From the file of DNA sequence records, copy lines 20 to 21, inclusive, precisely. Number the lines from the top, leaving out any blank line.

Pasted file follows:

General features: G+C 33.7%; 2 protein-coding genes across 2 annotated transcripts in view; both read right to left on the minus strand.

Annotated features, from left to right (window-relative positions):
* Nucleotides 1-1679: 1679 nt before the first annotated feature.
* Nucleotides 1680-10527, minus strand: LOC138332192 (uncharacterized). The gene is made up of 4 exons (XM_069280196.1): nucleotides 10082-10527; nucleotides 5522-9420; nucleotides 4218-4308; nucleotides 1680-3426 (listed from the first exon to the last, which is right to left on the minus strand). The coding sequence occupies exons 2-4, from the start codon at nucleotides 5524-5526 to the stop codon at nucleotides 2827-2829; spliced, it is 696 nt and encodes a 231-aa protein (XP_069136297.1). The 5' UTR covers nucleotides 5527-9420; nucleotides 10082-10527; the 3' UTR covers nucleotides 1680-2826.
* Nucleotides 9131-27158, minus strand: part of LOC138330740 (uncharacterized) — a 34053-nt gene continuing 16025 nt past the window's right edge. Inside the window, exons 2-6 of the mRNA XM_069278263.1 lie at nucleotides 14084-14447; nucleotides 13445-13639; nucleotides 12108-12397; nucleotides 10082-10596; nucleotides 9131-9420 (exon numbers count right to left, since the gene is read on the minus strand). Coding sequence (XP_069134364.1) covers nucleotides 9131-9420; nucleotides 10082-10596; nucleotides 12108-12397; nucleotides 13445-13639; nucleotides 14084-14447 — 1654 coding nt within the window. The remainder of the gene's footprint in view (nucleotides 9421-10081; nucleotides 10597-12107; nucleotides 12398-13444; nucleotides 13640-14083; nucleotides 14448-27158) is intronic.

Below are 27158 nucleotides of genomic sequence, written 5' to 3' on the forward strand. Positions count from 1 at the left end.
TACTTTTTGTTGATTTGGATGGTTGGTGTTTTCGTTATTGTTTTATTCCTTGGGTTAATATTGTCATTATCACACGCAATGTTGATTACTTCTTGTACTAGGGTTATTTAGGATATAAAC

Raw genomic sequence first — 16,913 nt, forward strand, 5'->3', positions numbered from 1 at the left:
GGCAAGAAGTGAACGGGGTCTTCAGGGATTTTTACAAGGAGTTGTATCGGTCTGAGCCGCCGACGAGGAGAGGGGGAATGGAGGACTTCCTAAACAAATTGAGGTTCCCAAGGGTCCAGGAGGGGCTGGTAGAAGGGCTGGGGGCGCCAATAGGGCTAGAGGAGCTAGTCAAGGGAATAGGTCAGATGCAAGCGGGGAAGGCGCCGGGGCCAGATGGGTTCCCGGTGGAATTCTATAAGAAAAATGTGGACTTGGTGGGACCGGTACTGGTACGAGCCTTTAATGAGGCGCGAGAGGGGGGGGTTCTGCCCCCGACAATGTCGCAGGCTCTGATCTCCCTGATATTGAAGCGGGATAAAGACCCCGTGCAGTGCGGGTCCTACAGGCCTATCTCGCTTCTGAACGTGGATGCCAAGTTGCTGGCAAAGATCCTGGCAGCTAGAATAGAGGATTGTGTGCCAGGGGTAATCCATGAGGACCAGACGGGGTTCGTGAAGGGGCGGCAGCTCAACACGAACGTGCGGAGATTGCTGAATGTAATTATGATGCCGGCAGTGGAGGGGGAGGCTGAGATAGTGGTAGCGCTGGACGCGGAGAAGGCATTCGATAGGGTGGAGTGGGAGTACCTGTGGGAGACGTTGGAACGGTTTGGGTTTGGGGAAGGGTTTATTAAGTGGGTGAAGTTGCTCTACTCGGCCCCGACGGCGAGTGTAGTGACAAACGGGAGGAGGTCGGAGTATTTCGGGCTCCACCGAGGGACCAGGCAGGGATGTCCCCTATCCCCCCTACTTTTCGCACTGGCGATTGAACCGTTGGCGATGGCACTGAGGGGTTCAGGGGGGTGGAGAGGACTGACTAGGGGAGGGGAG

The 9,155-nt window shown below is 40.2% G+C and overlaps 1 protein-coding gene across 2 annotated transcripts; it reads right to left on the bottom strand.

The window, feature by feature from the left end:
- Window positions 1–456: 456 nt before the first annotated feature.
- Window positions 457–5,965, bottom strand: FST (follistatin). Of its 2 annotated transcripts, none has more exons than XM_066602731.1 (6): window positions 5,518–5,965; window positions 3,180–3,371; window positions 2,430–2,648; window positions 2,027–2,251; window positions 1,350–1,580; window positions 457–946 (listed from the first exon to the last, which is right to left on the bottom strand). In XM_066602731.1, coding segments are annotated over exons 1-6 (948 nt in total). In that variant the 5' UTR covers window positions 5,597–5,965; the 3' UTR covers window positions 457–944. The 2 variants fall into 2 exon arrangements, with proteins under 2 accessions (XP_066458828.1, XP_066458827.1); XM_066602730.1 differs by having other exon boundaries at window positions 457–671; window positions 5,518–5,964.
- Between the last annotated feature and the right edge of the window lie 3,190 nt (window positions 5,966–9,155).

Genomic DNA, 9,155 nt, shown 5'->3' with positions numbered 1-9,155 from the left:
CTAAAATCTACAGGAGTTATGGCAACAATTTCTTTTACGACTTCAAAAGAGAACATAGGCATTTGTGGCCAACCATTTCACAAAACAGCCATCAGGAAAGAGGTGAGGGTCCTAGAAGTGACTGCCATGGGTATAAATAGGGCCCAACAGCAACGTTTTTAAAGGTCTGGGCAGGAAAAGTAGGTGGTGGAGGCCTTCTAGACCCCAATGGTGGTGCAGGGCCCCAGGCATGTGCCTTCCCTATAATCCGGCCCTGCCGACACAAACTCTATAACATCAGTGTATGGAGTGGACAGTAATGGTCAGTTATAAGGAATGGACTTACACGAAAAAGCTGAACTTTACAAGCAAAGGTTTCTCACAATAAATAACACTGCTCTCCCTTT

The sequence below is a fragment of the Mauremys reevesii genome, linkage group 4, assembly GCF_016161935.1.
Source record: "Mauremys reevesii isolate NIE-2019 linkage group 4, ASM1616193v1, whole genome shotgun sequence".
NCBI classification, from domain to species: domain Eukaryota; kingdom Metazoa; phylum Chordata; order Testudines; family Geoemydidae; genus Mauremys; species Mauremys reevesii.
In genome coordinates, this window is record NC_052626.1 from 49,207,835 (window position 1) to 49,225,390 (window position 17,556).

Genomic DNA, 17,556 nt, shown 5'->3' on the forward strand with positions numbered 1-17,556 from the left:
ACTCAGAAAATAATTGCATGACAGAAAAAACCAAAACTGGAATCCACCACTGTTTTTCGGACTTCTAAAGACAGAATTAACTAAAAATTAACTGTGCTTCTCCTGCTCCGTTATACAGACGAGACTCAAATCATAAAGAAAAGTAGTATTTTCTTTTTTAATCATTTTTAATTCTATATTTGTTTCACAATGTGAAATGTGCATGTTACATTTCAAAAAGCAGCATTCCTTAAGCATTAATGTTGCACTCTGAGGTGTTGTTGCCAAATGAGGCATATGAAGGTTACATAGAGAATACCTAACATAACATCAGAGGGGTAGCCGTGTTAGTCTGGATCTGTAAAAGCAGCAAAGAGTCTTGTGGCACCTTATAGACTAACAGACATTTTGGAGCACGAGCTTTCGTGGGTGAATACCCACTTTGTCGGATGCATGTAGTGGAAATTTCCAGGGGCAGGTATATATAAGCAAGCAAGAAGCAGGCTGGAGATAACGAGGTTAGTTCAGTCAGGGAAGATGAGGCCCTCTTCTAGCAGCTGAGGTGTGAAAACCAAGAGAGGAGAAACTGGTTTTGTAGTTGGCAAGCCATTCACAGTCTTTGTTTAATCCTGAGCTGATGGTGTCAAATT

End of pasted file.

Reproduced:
In genome coordinates, this window is record NC_052626.1 from 49,207,835 (window position 1) to 49,225,390 (window position 17,556).

Genomic DNA, 17,556 nt, shown 5'->3' on the forward strand with positions numbered 1-17,556 from the left: